Look beyond the abstract dates and figures, kings and queens, and battles and wars that make up so many historical accounts. Over the course of 48 richly detailed lectures, Professor Garland covers the breadth and depth of human history from the perspective of the so-called ordinary people, from its earliest beginnings through the Middle Ages.
The past truly comes alive as you take a series of imaginative leaps into the world of history's anonymous citizens, people such as a Greek soldier marching into battle in the front row of a phalanx; an Egyptian woman putting on makeup before attending an evening party with her husband; a Greek citizen relaxing at a drinking party with the likes of Socrates; a Roman slave captured in war and sent to work in the mines; and a Celtic monk scurrying away with the Book of Kells during a Viking invasion.
Put yourself in the sandals of ordinary people and discover what it was like to be among history's 99%. What did these everyday people do for a living? What was their home like? What did they eat? What did they wear? What did they do to relax? What were their beliefs about marriage? Religion? The afterlife?
This extraordinary journey takes you across space and time in an effort to be another person - someone with whom you might not think you have anything at all in common - and come away with an incredible sense of interconnectedness. You'll see the range of possibilities of what it means to be human, making this a journey very much worth taking.
PLEASE NOTE: When you purchase this title, the accompanying reference material will be available in your Library section along with the audio.
©2012 The Teaching Company, LLC (P)2012 The Great Courses
Say something about yourself!
A different reader. I have two issues with Robert Garland's presentation. First, he has a fairly noticeable lisp. I don't think this would bother me if it didn't somehow compound his far bigger shortcoming. He reads one. word. at. a. time. With great emphasis on each word in a way that if I was just learning the language I would love. He doesn't do it in the part that you can hear in the sample and on other occasions he is clearly speaking off the cuff and sounds perfectly fine. The other 90% are very difficult to listen to. If the subject were just slightly less interesting, I could easily delete the whole thing.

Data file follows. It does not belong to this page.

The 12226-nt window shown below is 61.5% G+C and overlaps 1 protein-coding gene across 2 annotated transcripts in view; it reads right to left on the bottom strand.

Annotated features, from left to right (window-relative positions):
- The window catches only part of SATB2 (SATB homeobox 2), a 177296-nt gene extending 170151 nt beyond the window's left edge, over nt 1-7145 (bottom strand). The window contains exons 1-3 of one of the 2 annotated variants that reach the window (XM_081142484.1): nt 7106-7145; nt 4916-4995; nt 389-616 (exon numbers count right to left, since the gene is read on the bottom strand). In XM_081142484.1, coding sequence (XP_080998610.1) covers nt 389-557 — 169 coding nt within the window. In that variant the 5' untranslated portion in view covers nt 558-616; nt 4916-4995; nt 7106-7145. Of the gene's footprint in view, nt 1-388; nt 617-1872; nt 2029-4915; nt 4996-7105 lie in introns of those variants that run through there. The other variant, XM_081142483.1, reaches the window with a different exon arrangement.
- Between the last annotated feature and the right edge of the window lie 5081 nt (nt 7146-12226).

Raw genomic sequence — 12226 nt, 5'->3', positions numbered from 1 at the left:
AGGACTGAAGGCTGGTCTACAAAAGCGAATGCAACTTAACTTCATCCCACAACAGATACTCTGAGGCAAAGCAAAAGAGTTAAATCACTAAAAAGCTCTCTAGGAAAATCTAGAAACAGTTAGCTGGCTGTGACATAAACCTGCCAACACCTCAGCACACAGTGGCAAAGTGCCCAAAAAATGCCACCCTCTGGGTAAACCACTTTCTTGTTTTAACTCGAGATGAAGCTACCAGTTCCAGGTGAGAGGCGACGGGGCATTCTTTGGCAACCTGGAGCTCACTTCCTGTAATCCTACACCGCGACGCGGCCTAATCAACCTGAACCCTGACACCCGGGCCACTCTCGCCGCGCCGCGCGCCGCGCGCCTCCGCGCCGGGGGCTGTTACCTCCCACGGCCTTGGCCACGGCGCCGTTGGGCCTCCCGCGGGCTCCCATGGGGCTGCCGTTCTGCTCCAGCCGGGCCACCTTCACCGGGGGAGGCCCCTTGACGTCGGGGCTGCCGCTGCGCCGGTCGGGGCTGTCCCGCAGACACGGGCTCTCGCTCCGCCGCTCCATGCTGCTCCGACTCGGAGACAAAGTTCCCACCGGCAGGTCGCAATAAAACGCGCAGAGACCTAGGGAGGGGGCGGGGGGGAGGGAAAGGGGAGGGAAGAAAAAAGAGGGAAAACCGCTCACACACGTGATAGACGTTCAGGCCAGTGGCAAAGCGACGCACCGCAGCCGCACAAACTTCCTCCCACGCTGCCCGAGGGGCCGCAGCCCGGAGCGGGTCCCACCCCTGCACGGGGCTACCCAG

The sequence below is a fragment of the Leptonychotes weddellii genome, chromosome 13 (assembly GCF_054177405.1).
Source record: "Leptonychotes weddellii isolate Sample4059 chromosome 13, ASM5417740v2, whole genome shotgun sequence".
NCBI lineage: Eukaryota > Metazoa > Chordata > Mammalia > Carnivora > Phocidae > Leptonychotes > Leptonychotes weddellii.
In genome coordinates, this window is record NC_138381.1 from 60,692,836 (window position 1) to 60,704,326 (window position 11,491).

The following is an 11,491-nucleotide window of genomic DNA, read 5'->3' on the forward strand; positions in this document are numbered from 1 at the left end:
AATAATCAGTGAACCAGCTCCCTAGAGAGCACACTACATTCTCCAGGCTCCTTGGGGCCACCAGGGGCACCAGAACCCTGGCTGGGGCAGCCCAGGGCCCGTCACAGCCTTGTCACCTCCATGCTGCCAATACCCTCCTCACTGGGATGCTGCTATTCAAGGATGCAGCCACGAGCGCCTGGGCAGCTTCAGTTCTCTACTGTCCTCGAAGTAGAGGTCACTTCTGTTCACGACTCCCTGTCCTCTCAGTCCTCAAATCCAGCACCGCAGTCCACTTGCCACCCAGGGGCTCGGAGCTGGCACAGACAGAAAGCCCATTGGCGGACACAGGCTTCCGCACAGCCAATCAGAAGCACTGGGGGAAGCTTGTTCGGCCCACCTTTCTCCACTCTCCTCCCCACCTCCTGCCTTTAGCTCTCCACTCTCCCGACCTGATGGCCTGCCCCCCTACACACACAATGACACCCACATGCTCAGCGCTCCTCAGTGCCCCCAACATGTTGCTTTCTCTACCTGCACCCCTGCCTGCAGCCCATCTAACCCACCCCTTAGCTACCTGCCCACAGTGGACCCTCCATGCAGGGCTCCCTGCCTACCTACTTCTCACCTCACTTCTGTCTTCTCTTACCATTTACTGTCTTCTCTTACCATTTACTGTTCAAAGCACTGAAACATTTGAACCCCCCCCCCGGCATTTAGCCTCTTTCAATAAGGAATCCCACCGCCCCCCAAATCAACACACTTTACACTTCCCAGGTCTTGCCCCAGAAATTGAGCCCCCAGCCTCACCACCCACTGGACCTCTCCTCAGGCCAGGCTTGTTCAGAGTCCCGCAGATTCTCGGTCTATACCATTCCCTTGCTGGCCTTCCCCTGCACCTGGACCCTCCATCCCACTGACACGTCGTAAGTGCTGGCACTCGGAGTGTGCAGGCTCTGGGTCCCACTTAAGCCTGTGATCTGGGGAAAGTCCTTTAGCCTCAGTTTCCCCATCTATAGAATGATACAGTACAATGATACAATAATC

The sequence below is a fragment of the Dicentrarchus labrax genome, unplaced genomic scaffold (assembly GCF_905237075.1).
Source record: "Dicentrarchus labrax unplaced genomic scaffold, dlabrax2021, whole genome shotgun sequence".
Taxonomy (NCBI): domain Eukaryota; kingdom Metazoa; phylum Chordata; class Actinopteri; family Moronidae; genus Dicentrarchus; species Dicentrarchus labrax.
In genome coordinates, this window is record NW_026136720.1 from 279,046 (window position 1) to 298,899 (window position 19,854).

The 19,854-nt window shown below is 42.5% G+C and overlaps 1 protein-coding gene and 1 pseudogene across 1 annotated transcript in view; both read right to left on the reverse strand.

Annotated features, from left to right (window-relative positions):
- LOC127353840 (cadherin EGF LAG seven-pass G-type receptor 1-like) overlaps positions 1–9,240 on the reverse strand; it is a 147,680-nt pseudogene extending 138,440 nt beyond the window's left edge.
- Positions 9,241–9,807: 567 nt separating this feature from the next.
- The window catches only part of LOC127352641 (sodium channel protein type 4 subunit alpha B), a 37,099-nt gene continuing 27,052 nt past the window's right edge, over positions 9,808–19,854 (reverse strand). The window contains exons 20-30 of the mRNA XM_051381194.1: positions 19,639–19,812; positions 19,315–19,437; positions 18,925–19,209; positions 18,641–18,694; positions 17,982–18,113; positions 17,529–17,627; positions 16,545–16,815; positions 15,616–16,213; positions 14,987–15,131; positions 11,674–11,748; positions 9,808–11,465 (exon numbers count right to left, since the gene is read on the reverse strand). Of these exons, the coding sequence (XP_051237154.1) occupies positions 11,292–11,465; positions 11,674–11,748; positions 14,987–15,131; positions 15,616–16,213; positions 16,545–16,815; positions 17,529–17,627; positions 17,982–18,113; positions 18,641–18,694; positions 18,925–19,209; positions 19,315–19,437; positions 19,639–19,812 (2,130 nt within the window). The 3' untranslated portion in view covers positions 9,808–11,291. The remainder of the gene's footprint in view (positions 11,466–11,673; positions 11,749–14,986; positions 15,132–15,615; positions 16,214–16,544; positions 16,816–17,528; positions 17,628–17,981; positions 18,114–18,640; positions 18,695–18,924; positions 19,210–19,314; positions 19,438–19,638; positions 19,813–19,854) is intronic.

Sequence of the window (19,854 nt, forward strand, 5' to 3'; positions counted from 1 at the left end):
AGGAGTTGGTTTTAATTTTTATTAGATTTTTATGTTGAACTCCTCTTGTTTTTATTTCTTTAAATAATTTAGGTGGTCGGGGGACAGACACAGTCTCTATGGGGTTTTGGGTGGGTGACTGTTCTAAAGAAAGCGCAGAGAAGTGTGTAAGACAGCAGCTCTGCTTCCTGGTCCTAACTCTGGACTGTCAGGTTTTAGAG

Not even a little.
This tour-de-force overview over several hundreds of years of popular views on human history is, content-wise, well selected, easy to follow and gives a great first introduction into what historians believe to be next-to-true about "people like you and me living throughout the times".
Since the course only gives a broad overview, a lot (and I mean A LOT) of details are left out, variances in people's life and believes are ignored (and have to be).
Mr. Garland says his area of expertise isn't the "middle ages" (roughly about 1000 years of enormous changes to the way people lived), on the other hand reliable knowledge about people before that time is very limited, no matter how convinced Mr. Garland may seem to know.
So the lectures have to be taken with several spoons of salt.
What bothered me the most was the - sorry for the word - arrogance of a "modern Christian guy" seriously JUDGING the way other people, especially in times long gone, believed or saw the world. Passages like "there couldn't be a more absurd way of believe system" (this aren't his exact words, it is just what I FELT he was saying) about a multi-god-believe-system are absurd themselves, since the very concept of "any god" isn't exactly science. But it isn't just the believe-systems, but also the "state of mind" people were in. The constant comparisons between ancient ways of thinking and modern "we know what is right" attitude made the course hard to follow at times.
Mr. Garland ... separates ... every ......word ......from ......... the ......... next ...(you get the picture, don't you?)
His intonation stays very alike throughout a lecture. It sounds as if he is more or less reading from a script and, although he sounds excited about what he is saying, the CONSTANT excitement along with the ... separation ... of ... words ... without ... any ... professional ... dramaturgy ... would make me fall asleep if I listened to Mr. Garland in a life lecture at university.
I converted parts of the audio book to mp3 and used an audio editing software to narrow down the gaps (without speeding up the actual spoken words), which allowed me to follow the content a lot better.Mr. Garlands narration is, unfortunately, a typical "university professor style":
He knows a lot, he loves his topics, he WANTS to take people part in this and the energy he puts into his efforts to drag students along is overpowering him.Yet: He DOES love his topic and he DOES have a lot to offer. I am very interested in reading his books now and I'd love to chat with him :-)